DHEC announced the winners of the 2019 Champions of the Environment grant on Dec. 3. Among the 11 schools that were awarded the $2,500 grant, James B. Edwards Elementary and Mount Pleasant Academy in Charleston County received the prize for a joint project.
“The students and staff of Mount Pleasant Academy are extremely excited about the opportunity to support our local marsh habitat through this partnership,” says Kim Jackson, principal of Mount Pleasant Academy. “This Champion of the Environment grant gives our students a chance to work with environmentalists to provide important information to global awareness of climate change.”
According to DHEC, the grant money will help the students of both schools in a project to “restore a salt marsh habitat and contribute relevant data to an international database for global analysis of climate change.”
[content-2] Local conservationists and environmentalists have advocated for the restoration of marshland and natural landscapes in the Lowcountry in response to increased flooding. The Dutch Dialogues final meeting in October encouraged the city to work with water and promote nature to combat flooding.
Many Johns Island residents have also linked flooding in their area to development of rural sites.
[content-1] Other 2019 grant winners focused on innovative garden irrigation systems and wildlife conservation. Blythewood High School in Richland County, another creative winner, plans to use their grant to create biodiesel fuel from recycled cooking oil. At Emerald High School in Greenwood County, hopes to establish a vegetable garden and install a school bee hive.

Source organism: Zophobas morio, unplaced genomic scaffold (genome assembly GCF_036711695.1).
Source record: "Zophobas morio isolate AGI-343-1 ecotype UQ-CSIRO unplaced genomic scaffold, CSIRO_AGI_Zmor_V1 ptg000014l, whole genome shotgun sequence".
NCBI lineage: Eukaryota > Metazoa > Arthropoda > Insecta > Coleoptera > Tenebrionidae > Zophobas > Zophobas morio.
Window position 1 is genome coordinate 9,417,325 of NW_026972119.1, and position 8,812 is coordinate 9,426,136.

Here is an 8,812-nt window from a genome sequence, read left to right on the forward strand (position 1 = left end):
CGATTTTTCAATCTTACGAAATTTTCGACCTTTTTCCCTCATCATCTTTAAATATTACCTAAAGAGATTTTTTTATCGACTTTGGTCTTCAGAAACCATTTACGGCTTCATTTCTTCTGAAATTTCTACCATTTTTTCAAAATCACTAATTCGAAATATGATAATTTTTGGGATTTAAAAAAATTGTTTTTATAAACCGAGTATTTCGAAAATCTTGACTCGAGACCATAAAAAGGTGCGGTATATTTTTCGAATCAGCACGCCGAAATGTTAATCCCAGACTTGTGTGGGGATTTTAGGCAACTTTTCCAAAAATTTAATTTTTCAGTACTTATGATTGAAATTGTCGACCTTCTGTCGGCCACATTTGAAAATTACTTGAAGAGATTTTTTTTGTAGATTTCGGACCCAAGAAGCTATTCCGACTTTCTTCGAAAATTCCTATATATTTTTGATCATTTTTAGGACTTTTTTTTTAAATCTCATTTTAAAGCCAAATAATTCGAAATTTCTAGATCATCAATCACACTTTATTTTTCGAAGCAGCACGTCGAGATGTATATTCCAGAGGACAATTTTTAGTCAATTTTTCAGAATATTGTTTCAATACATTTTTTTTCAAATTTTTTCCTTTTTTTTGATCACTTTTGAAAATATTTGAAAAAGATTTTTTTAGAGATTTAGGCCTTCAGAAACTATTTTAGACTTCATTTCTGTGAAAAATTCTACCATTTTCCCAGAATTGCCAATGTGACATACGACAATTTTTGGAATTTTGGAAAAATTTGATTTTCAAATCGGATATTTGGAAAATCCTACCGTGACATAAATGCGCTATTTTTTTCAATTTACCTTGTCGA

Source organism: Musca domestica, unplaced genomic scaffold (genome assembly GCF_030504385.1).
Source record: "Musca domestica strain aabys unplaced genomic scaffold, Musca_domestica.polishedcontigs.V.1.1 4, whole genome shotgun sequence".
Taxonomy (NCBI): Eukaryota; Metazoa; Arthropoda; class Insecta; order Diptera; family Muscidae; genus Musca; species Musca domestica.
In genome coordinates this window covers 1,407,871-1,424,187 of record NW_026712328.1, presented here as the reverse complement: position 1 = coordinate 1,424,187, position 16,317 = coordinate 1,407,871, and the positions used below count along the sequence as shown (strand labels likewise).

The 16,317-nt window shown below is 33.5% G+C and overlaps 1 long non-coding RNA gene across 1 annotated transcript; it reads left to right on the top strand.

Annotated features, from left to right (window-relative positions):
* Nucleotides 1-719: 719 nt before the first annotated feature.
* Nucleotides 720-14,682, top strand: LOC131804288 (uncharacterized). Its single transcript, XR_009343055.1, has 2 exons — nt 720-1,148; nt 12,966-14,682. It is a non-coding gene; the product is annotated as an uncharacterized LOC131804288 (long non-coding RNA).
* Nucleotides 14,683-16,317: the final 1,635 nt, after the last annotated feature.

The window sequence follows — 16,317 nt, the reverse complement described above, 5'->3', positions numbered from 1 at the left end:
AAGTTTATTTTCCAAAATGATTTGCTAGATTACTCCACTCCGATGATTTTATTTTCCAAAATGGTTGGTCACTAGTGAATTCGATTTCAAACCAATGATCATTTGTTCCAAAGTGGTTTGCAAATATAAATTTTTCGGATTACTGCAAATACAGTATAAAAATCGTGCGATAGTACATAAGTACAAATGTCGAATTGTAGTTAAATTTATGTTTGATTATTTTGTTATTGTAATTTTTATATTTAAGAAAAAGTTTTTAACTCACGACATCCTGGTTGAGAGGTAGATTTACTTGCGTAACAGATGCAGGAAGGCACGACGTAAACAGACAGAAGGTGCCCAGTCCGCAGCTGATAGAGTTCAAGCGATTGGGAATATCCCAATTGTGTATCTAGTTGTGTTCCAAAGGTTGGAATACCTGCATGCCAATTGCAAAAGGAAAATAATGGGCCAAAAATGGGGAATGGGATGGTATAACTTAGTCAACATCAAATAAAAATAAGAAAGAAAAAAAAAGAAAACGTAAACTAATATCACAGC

Champions of the Environment grants are awarded every school year to promote environmental education and action in state schools, kindergarten through 12th grade. Students, teachers, and environmental educators apply for grants through DHEC by outlining a project that focuses on pollution, water and energy efficiency, or natural preservation.
Support the Charleston City Paper
We’ve been covering Charleston since 1997 and plan to be here with the latest and Best of Charleston for many years to come. In a time where local journalism is struggling, the City Paper is investing in the future of Charleston as a place where diverse, engaging views can flourish. We can't do it without our readers. If you'd like to support local, independent journalism: